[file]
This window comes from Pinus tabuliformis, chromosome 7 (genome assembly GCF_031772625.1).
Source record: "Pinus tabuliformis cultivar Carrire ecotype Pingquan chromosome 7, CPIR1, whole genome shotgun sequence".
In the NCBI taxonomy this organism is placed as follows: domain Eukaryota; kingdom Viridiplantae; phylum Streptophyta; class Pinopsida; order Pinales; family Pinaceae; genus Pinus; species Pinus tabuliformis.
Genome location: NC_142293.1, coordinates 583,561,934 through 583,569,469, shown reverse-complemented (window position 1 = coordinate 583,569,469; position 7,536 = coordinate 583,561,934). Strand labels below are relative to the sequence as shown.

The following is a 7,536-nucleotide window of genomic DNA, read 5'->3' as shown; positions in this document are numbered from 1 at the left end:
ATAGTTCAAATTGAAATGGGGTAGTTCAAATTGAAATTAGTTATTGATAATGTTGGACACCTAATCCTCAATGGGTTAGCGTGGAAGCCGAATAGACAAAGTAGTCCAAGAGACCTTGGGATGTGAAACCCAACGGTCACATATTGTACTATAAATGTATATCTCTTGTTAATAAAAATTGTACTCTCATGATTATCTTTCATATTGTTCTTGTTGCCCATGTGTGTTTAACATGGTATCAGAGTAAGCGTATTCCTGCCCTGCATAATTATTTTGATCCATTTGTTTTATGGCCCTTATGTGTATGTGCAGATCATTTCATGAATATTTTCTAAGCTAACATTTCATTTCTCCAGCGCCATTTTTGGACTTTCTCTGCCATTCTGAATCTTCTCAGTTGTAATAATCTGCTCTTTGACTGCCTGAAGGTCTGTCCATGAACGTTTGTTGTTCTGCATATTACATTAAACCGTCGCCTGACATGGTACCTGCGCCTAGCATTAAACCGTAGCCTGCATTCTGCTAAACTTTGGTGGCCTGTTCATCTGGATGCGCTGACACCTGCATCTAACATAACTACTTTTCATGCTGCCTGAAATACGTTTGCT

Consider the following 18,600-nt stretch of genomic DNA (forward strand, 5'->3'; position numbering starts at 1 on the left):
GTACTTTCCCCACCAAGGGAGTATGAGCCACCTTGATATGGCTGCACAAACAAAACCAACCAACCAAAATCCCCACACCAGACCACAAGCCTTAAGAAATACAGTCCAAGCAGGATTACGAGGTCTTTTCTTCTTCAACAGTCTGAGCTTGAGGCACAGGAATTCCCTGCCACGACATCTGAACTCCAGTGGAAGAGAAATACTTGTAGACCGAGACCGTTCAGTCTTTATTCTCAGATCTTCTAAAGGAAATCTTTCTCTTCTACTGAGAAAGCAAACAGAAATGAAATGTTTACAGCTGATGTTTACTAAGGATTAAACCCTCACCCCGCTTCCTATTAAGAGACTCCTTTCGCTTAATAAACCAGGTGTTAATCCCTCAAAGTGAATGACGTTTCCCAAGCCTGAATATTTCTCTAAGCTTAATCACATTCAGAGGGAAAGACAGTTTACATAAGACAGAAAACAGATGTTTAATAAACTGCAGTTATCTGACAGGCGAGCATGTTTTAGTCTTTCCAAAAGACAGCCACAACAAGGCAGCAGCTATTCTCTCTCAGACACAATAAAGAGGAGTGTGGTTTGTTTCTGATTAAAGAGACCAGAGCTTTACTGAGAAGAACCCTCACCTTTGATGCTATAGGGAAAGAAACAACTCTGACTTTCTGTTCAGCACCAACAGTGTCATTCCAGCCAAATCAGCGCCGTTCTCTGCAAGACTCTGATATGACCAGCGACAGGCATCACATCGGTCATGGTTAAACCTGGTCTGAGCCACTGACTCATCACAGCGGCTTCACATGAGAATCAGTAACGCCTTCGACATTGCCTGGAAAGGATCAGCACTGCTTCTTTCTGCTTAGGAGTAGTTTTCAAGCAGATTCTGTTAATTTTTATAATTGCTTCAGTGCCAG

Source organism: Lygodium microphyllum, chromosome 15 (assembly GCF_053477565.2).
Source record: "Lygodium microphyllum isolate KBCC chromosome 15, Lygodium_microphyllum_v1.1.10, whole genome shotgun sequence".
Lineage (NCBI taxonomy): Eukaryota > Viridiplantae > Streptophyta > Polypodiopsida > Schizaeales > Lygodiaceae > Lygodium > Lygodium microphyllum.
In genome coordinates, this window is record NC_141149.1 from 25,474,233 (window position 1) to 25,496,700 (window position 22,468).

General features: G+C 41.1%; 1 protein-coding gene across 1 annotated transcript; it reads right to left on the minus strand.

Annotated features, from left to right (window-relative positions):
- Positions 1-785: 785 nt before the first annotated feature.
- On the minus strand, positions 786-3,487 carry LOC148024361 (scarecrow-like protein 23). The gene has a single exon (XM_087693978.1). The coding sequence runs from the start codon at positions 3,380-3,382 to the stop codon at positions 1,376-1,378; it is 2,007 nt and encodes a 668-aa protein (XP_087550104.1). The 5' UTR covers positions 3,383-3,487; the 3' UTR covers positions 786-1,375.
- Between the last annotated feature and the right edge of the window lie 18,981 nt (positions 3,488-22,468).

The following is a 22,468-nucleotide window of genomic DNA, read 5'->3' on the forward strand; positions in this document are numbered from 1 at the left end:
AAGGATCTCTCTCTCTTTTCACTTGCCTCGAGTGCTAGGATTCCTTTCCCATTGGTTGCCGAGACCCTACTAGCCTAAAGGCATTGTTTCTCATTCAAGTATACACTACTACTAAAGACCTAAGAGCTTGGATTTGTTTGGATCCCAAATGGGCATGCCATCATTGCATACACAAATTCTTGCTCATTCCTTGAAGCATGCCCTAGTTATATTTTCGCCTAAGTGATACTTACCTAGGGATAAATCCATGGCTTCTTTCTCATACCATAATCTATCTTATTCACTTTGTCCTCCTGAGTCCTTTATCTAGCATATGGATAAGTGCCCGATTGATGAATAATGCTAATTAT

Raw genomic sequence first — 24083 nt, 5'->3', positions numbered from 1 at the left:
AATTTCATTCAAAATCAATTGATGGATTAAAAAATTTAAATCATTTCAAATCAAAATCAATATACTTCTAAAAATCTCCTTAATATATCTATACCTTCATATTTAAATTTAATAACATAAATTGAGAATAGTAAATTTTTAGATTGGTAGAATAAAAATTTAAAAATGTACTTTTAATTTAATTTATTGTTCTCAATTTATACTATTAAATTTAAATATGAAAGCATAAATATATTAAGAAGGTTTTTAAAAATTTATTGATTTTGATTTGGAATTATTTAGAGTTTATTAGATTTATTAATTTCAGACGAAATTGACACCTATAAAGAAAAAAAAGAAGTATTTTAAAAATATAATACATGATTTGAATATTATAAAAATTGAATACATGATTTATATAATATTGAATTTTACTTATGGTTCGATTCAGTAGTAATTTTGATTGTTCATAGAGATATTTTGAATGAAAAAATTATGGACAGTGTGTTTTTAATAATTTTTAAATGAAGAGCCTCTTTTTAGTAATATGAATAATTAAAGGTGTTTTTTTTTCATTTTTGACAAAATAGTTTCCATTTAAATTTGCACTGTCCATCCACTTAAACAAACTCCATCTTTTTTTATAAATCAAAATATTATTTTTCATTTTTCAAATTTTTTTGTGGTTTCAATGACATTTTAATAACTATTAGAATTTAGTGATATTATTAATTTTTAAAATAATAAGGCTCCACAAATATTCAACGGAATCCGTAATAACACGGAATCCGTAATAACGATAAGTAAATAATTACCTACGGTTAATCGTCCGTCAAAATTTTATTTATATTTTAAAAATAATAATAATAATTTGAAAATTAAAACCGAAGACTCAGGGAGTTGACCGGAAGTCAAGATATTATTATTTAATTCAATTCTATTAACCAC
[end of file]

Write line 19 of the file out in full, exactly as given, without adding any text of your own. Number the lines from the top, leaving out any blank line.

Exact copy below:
AAGGATCTCTCTCTCTTTTCACTTGCCTCGAGTGCTAGGATTCCTTTCCCATTGGTTGCCGAGACCCTACTAGCCTAAAGGCATTGTTTCTCATTCAAGTATACACTACTACTAAAGACCTAAGAGCTTGGATTTGTTTGGATCCCAAATGGGCATGCCATCATTGCATACACAAATTCTTGCTCATTCCTTGAAGCATGCCCTAGTTATATTTTCGCCTAAGTGATACTTACCTAGGGATAAATCCATGGCTTCTTTCTCATACCATAATCTATCTTATTCACTTTGTCCTCCTGAGTCCTTTATCTAGCATATGGATAAGTGCCCGATTGATGAATAATGCTAATTAT